With consistent unrest, a hung parliament, and a great deal of indecisiveness, life in Brexit Britain for my generation is stormy. In the aftermath of the 2016 referendum, a study by PathMotion, a recruitment platform, found that 49 per cent of employers indicated that they would  likely to lower their graduate intake should Britain leave the European Union. Furthermore, justified by the depreciation of the pound after the vote, the British economy stands on stilts waiting to collapse. The pound’s fall in 2016 following the referendum apparently became comparable to its fall in the global financial crisis of 2008. In the face of all this, it is safe to say that I did not feel equipped to handle the political climate, let alone ‘make it work’ for the other side.

Although I understand the attention Brexit has gained globally, it was still surprising to me that my views on the matter had enough merit to be discussed in conversation with my peers here. My accent has suddenly become my ‘I just left England because of Brexit!’ sticker. But here is what stands out about my generation: there is a growing passion among us all to participate, at the very least, in what’s going on. 

A shadow of uncertainty has been cast globally by Brexit, but it also provoked a new wave of political enthusiasts eager to have a say in their future. For me, this political uncertainty reflects in my personal life as well, ingrained in my search for an identity and concern for the shape of my future.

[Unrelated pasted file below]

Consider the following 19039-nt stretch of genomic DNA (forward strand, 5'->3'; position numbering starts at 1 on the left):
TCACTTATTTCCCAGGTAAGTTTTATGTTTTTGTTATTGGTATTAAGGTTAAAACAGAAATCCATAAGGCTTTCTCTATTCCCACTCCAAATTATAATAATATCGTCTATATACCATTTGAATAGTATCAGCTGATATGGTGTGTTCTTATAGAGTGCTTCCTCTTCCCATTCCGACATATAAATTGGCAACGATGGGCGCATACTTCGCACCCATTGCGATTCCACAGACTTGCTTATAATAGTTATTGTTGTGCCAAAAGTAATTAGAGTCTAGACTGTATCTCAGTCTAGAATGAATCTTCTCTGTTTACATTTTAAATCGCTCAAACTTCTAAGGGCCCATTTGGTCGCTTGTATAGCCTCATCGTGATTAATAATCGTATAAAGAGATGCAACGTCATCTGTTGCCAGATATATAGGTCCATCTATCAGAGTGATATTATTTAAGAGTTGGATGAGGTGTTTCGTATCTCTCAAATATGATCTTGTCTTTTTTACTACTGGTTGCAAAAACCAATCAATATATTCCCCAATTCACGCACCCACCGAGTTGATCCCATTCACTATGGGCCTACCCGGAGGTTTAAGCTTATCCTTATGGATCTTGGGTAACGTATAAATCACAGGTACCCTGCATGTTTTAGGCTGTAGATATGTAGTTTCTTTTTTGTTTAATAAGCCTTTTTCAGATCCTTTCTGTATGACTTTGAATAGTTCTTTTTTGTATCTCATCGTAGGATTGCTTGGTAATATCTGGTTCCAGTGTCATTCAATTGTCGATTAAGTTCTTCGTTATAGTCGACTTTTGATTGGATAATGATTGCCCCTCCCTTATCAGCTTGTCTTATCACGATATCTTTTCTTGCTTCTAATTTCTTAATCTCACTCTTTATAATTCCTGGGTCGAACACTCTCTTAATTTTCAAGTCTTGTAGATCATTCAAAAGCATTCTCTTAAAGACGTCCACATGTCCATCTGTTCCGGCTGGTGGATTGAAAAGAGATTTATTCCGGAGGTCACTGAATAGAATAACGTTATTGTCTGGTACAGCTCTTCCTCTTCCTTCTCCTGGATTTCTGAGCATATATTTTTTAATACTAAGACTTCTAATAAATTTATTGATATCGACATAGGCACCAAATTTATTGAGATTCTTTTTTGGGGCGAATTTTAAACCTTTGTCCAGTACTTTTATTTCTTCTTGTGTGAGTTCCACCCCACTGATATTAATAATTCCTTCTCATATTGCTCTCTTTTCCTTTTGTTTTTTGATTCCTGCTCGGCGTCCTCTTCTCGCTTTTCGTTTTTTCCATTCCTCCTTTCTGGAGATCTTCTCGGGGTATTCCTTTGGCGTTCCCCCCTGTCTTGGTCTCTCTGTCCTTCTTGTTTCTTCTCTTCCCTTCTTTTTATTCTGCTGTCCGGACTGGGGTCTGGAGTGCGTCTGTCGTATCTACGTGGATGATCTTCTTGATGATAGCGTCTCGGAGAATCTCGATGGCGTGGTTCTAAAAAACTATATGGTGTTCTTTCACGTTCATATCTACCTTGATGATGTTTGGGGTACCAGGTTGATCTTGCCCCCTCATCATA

I find that it influences me in even the smallest decisions, such as the friends I choose or the classes I pick. I strongly feel the presence of Brexit branded on my sleeve as I walk through campus ­— an identity I never created for myself, but one that everyone seems to know me by. This is similar to the way that the political party one supports expresses more about one’s personality than you might expect.

Living through Brexit Britain has cultivated an increasingly anti-apathetic strain in me. I’m  determined to have a say and, even after having taken a step away from it all, this burning desire has only grown stronger. Through this, the intersection of activism and identity is much more important to me than it otherwise would have been.

With the pending Brexit deal looming ahead of us in the coming year, I yearn for a continued fight against apathy. In the words of Charles Dickens, it truly is the best of times and the worst of times; we have nothing before us and we have everything before us.